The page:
Sustainability is gaining ground in many spheres of Germany, providing interesting opportunities for Danish solutions. The German federal government has set ambitious targets to transform its economy into one of the most energy efficient and environmentally friendly economies, while still guaranteeing energy security. The transformation is labelled the “Energiewende” and is a high political priority in Germany. As a consequence, Germany is searching for means to reach its goals while maintaining Germany’s position as a competitive business location and maintaining affordable energy prices.
The green transition in Germany based on the Energiewende represents significant market opportunities for Danish companies with innovative technologies and energy efficient solutions. Danish companies are known for good insight and flexible solutions within German priority areas and the German market provides an excellent platform for increased Danish exports.
Energy security is of high importance in Germany and as the country is currently relying on imported energy (in 2013 Germany imported fossil fuels worth 92 billion euros) it is of high interest to reach the energy targets. Specifically, these energy targets are based on the following corner stones:
In order to reach these targets the following overall priorities and guidelines have been presented:
Below these priorities are unfolded:
Energy efficiency is gaining focus and importance in Germany. It is an important element in the energy transition, which demands a joint action plan across electricity, heating and cooling within the areas and buildings, industry and households.
Energy efficiency is viewed as the so called “second pillar” of the Energiewende next to renewable energy sources, and focuses on ways of increasing production while decreasing energy consumption as well as energy costs for households.
The investments are expected to be significant if the energy efficiency targets are to be achieved. The aim is to achieve a nearly completely climate-neutral building stock by 2050 and a roadmap for a holistic building strategy is under development to integrate electricity, heat and energy efficiency.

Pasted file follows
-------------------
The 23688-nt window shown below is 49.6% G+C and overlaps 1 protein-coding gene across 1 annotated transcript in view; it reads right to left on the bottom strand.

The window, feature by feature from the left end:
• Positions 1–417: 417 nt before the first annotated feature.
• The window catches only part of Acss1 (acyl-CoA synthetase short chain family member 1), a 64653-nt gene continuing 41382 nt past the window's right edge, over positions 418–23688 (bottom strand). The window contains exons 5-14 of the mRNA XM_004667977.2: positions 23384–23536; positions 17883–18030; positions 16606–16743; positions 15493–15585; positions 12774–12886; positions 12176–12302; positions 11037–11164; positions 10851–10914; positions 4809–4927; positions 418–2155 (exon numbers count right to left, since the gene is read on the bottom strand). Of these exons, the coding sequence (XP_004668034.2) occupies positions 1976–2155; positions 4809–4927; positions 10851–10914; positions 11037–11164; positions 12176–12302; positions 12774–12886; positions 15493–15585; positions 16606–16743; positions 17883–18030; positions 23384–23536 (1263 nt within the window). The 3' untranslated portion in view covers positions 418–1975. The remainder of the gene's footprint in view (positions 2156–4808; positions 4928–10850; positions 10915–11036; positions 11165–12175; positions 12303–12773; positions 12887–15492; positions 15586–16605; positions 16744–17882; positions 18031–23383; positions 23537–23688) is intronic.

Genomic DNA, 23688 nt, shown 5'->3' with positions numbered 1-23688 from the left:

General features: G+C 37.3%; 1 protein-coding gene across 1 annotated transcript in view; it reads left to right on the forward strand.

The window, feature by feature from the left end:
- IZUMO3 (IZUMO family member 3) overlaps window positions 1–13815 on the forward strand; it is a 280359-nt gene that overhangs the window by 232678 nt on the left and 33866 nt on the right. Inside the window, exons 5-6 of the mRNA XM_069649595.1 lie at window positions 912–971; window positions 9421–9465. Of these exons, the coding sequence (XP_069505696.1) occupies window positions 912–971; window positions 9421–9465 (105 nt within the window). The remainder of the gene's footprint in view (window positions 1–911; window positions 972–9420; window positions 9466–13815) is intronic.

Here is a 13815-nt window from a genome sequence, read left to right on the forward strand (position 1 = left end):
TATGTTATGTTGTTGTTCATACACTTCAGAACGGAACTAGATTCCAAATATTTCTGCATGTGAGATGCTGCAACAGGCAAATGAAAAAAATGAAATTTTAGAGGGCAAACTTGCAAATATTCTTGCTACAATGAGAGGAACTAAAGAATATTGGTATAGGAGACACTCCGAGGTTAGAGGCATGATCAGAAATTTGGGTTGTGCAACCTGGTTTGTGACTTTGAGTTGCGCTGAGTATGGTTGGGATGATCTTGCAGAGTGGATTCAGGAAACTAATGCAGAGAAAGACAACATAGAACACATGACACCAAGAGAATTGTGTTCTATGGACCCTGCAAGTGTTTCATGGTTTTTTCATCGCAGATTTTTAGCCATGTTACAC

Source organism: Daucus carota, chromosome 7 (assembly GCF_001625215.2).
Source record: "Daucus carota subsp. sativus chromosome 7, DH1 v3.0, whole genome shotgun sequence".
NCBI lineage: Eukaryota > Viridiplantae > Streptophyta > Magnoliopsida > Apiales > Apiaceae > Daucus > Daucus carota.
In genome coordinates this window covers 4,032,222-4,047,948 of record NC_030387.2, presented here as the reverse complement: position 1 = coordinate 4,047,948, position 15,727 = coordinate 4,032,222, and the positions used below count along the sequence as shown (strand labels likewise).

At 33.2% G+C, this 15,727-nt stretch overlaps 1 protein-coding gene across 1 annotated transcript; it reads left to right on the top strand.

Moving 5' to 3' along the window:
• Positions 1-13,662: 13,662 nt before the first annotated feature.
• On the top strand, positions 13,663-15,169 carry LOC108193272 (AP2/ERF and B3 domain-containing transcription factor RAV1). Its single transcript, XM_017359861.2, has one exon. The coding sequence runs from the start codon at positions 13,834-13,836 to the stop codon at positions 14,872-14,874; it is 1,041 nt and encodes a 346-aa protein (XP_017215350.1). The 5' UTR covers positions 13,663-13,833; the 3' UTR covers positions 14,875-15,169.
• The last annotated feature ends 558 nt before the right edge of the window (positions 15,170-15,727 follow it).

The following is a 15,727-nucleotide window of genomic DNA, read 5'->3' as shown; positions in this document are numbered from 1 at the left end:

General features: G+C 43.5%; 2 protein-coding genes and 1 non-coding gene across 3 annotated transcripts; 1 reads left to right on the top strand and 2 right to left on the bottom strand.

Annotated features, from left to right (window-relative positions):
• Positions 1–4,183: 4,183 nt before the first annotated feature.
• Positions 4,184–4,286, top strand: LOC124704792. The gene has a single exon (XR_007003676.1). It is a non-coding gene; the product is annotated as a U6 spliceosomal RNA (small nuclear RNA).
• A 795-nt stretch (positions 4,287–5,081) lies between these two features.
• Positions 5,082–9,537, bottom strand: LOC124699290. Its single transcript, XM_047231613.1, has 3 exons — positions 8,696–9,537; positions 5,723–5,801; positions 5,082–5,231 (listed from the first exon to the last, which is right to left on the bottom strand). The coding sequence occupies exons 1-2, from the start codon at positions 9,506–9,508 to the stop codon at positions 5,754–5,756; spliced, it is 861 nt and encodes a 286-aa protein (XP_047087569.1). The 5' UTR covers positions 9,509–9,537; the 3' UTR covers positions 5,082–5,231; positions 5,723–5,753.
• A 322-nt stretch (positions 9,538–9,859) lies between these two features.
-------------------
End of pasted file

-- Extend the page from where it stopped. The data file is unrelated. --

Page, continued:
The industry is also going to be motivated to actively work towards reducing energy consumption through more efficient production techniques. Not least the rising electricity costs are providing leverage in this regard.
The renovation of buildings and more efficient production techniques are not the only initiatives needed for the Energiewende to succeed. In addition, an important prerequisite for Germany’s ambitious energy is the expansion of the electricity grid including Smart Grid solutions. The establishment of such a solution is estimated to be priced at around 40 billion Euros until 2020.
Currently district heating covers approximately 12% of the heat supply in Germany. District heating is particular common in agglomeration areas, such as Hamburg or Berlin. Also more district heating networks are located in the former East-German regions, but with the demographic changes in Germany it is primarily the former West-German regions that develop or expand district heating networks.
The federal government considers district heating important due to its potential to open several options to save and substitute energy and to enable a more flexible energy market. Focus areas are innovative technologies, optimal responsiveness and flexibility and increasing modernisation processes.